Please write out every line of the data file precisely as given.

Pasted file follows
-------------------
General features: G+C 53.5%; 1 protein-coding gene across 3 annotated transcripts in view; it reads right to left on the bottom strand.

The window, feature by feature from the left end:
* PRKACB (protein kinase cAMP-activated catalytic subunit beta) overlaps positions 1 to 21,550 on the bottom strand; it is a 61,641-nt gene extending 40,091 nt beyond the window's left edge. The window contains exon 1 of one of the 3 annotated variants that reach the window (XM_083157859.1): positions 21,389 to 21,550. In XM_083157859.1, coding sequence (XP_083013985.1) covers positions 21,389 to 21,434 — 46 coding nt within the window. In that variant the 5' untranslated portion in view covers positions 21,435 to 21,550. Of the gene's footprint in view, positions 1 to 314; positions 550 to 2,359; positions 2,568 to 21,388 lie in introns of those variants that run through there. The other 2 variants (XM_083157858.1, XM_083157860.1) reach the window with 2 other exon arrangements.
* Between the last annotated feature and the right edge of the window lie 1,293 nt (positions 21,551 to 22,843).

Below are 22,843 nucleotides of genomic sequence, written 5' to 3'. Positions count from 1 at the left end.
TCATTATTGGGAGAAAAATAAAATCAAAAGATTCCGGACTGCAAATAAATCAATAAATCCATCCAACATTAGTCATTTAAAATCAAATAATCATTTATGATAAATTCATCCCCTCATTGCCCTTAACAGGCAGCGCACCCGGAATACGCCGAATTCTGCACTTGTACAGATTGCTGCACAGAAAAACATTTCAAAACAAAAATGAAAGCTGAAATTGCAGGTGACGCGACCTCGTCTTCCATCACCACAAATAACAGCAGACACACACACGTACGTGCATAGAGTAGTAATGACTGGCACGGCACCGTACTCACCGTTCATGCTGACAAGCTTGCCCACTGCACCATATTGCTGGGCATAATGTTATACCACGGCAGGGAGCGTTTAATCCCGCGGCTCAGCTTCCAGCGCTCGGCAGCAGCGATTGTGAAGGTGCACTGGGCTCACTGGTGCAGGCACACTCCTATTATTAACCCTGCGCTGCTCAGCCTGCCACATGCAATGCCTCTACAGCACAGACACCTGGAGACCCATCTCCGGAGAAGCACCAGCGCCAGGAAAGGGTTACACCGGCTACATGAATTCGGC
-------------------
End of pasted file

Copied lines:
General features: G+C 53.5%; 1 protein-coding gene across 3 annotated transcripts in view; it reads right to left on the bottom strand.

The window, feature by feature from the left end:
* PRKACB (protein kinase cAMP-activated catalytic subunit beta) overlaps positions 1 to 21,550 on the bottom strand; it is a 61,641-nt gene extending 40,091 nt beyond the window's left edge. The window contains exon 1 of one of the 3 annotated variants that reach the window (XM_083157859.1): positions 21,389 to 21,550. In XM_083157859.1, coding sequence (XP_083013985.1) covers positions 21,389 to 21,434 — 46 coding nt within the window. In that variant the 5' untranslated portion in view covers positions 21,435 to 21,550. Of the gene's footprint in view, positions 1 to 314; positions 550 to 2,359; positions 2,568 to 21,388 lie in introns of those variants that run through there. The other 2 variants (XM_083157858.1, XM_083157860.1) reach the window with 2 other exon arrangements.
* Between the last annotated feature and the right edge of the window lie 1,293 nt (positions 21,551 to 22,843).

Below are 22,843 nucleotides of genomic sequence, written 5' to 3'. Positions count from 1 at the left end.
TCATTATTGGGAGAAAAATAAAATCAAAAGATTCCGGACTGCAAATAAATCAATAAATCCATCCAACATTAGTCATTTAAAATCAAATAATCATTTATGATAAATTCATCCCCTCATTGCCCTTAACAGGCAGCGCACCCGGAATACGCCGAATTCTGCACTTGTACAGATTGCTGCACAGAAAAACATTTCAAAACAAAAATGAAAGCTGAAATTGCAGGTGACGCGACCTCGTCTTCCATCACCACAAATAACAGCAGACACACACACGTACGTGCATAGAGTAGTAATGACTGGCACGGCACCGTACTCACCGTTCATGCTGACAAGCTTGCCCACTGCACCATATTGCTGGGCATAATGTTATACCACGGCAGGGAGCGTTTAATCCCGCGGCTCAGCTTCCAGCGCTCGGCAGCAGCGATTGTGAAGGTGCACTGGGCTCACTGGTGCAGGCACACTCCTATTATTAACCCTGCGCTGCTCAGCCTGCCACATGCAATGCCTCTACAGCACAGACACCTGGAGACCCATCTCCGGAGAAGCACCAGCGCCAGGAAAGGGTTACACCGGCTACATGAATTCGGC